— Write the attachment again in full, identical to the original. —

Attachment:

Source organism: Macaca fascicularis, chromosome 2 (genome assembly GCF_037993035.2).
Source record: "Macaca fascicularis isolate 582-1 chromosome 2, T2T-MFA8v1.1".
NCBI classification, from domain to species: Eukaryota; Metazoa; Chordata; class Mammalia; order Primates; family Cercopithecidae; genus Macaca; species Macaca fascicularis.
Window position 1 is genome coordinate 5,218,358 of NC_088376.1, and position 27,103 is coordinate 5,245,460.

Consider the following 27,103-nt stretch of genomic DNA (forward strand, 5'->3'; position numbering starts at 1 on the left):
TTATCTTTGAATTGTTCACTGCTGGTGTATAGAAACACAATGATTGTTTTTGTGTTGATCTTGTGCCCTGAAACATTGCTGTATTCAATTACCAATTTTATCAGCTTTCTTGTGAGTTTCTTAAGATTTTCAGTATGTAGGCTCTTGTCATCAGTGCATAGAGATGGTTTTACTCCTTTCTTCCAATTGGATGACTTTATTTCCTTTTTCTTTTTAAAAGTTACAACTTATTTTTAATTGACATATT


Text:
Source organism: Macaca fascicularis, chromosome 2 (genome assembly GCF_037993035.2).
Source record: "Macaca fascicularis isolate 582-1 chromosome 2, T2T-MFA8v1.1".
NCBI classification, from domain to species: Eukaryota; Metazoa; Chordata; class Mammalia; order Primates; family Cercopithecidae; genus Macaca; species Macaca fascicularis.
Window position 1 is genome coordinate 5,218,358 of NC_088376.1, and position 27,103 is coordinate 5,245,460.

Consider the following 27,103-nt stretch of genomic DNA (forward strand, 5'->3'; position numbering starts at 1 on the left):
TTATCTTTGAATTGTTCACTGCTGGTGTATAGAAACACAATGATTGTTTTTGTGTTGATCTTGTGCCCTGAAACATTGCTGTATTCAATTACCAATTTTATCAGCTTTCTTGTGAGTTTCTTAAGATTTTCAGTATGTAGGCTCTTGTCATCAGTGCATAGAGATGGTTTTACTCCTTTCTTCCAATTGGATGACTTTATTTCCTTTTTCTTTTTAAAAGTTACAACTTATTTTTAATTGACATATT